After reading the post from Peter Steinberger (a must-follow) about using Apple Silicon mac minis for their continuous integration, I was intrigued by the following code Ruby snippet:

action_class do
  def download_url
    #tricky way to load this Chef::Mixin::ShellOut utilities
    Chef::Resource::RubyBlock.send(:include, Chef::Mixin::ShellOut)      
    command = 'sysctl -in sysctl.proc_translated'
    command_out = shell_out(command)
    architecture = command_out.stdout == "" ? 'amd64' : 'arm64'

    platform = ['mac_os_x', 'macos'].include?(node['platform']) ? 'darwin' : 'linux'
    "https://github.com/buildkite/agent/releases/download/v#{new_resource.version}/buildkite-agent-#{platform}-#{architecture}-#{new_resource.version}.tar.gz"
  end
end

The code snippet shows a way to find out if you are running on an Intel mac, an Apple M1 mac natively or under Rosetta 2. In my previous post about Apple Silicon versus Go, I already showed how you can compile your Go code in such a way that they support both Intel and ARM (Apple Silicon) architectures in a single binary.

Let's take it a step further and see if we can figure out the actual version we're running without having to run an external program. Since Go supports syscall, let's see how far we get with it.

We first start with getting the valid from sysctl.proc_translated:

detectapplesilicon.go

package main

import (
    "syscall"
)

func main() {

    r, err := syscall.Sysctl("sysctl.proc_translated")

}

The syscall.Sysctl call fetches that value and return a byte array and an error. On an Intel mac, sysctl.proc_translated doesn't exist (as it doesn't support Rosetta 2), so in that case, an error will be returned. Since we want check if that's the actual error and not some other unrelated error, we can add the following error check:

detectapplesilicon.go

package main

import (
  "fmt"
    "runtime"
    "syscall"
)

func main() {

    r, err := syscall.Sysctl("sysctl.proc_translated")
    if err != nil && err.Error() == "no such file or directory" {
        fmt.Println("Running on intel mac, arch:", runtime.GOARCH)
    }

}

We are checking if there is an error and that it's actually the error we except. In that case, we know we're running on an Intel mac. I added the value of runtime.GOARCH as well so that we can check which slice of the binary we are running.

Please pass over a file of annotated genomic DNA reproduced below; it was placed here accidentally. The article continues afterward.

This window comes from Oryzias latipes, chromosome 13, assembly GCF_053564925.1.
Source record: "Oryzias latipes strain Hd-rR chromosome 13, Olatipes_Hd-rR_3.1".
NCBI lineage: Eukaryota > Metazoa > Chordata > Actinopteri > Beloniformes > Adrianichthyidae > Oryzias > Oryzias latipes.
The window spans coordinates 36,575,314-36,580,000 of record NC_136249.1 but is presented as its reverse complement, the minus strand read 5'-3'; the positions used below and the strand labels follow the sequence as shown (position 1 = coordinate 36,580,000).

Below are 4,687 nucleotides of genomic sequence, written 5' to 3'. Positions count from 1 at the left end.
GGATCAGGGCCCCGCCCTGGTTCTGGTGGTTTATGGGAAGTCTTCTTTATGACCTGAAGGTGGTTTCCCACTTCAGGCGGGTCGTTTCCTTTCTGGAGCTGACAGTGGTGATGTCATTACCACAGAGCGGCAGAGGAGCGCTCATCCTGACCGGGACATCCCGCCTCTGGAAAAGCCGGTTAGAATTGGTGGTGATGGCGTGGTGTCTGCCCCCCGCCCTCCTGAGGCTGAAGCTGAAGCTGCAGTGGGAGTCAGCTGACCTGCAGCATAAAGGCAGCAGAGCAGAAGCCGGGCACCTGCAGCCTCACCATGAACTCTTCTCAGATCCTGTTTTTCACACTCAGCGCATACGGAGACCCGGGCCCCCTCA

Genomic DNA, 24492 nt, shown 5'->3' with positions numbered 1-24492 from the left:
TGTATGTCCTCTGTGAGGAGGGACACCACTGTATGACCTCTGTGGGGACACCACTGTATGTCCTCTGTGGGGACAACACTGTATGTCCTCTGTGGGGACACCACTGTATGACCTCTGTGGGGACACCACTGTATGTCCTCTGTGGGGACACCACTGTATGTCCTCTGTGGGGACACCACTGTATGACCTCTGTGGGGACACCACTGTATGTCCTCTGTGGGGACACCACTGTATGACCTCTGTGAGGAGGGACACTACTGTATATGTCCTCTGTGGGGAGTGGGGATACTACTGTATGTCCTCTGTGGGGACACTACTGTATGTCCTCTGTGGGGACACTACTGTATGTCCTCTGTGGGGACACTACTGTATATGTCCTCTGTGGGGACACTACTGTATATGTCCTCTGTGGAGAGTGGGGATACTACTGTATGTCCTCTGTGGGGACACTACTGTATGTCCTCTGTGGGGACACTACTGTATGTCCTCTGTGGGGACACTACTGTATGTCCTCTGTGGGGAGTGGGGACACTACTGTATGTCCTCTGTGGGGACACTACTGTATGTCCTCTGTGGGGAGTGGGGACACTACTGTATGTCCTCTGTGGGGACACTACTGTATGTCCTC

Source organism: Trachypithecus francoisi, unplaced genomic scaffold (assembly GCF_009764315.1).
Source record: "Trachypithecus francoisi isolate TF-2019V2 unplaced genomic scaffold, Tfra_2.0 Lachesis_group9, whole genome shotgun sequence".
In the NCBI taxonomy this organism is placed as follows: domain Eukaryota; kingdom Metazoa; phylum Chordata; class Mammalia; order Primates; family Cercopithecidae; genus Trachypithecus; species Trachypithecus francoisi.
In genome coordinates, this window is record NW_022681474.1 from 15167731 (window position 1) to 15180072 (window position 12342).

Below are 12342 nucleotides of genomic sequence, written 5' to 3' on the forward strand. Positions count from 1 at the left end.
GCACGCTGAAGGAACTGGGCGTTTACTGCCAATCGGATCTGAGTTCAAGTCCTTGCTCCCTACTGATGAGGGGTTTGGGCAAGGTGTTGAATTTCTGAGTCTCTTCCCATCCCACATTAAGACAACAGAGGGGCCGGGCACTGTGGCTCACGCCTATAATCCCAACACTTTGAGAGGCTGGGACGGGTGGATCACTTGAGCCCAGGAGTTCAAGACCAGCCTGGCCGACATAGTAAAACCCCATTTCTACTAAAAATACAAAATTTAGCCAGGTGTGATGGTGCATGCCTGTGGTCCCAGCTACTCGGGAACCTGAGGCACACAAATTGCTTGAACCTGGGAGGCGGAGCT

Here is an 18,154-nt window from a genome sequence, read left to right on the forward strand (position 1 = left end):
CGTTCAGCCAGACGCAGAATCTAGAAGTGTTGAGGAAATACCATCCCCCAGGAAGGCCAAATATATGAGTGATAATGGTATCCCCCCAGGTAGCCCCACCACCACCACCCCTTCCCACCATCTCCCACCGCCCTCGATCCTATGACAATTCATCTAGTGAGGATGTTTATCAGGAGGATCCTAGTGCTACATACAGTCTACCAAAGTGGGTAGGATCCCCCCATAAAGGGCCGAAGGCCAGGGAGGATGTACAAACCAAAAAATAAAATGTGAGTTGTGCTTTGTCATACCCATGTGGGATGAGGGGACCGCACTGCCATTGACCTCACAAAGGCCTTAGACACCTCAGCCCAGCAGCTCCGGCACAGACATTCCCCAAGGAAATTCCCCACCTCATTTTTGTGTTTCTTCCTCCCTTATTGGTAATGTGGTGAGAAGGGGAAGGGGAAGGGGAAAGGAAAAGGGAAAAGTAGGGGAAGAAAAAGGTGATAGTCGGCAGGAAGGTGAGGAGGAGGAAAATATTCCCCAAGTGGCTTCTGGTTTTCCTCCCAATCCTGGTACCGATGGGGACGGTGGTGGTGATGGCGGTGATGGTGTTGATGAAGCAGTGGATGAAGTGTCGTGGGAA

If there is no error, we check the resulting byte array. If it's a zero value, we are running natively on an ARM processor, if it's a non-zero value, we're running under Rosetta:

package main

import (
    "fmt"
    "runtime"
    "syscall"
)

func main() {

    r, err := syscall.Sysctl("sysctl.proc_translated")
    if err != nil && err.Error() == "no such file or directory" {
        fmt.Println("Running on intel mac, arch:", runtime.GOARCH)
    }

    if r == "\x00\x00\x00" {
        fmt.Println("Running on apple silicon natively, arch:", runtime.GOARCH)
    }

    if r == "\x01\x00\x00" {
        fmt.Println("Running on apple silicon under Rosetta 2, arch:", runtime.GOARCH)
    }

}

So, the output you will get will depend on which platform you're running on:

On an Intel mac:

$ ./detectapplesilicon
Running on intel mac, arch: amd64

Natively on an Apple Silicon mac:

$ ./detectapplesilicon
Running on apple silicon natively, arch: arm64

Running via Rosetta 2

$ arch -arch x86_64 ./detectapplesilicon
Running on apple silicon under Rosetta 2, arch: amd64

There is actually a potential bug in the above code. If an unknown error is returned and the byte array is nil, the program might crash. A safer way to check the error is:

package main

import (
    "fmt"
    "runtime"
    "syscall"
)

func main() {

    r, err := syscall.Sysctl("sysctl.proc_translated")
    if err != nil {
        if err.Error() == "no such file or directory" {
            fmt.Println("Running on intel mac, arch:", runtime.GOARCH)
        } else {
            fmt.Println("Unknown error:", err)
        }
        return
    }

    if r == "\x00\x00\x00" {
        fmt.Println("Running on apple silicon natively, arch:", runtime.GOARCH)
    }

    if r == "\x01\x00\x00" {
        fmt.Println("Running on apple silicon under Rosetta 2, arch:", runtime.GOARCH)
    }

}

I created a sample repository on Github showing how this works… You can find it here.

Related Posts

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  • First beta of Go 1.16 is now available
  • Connecting to the Apple App Store Connect API with Go
  • Parsing App Store Connect API errors with Go
  • Combining channels and wait groups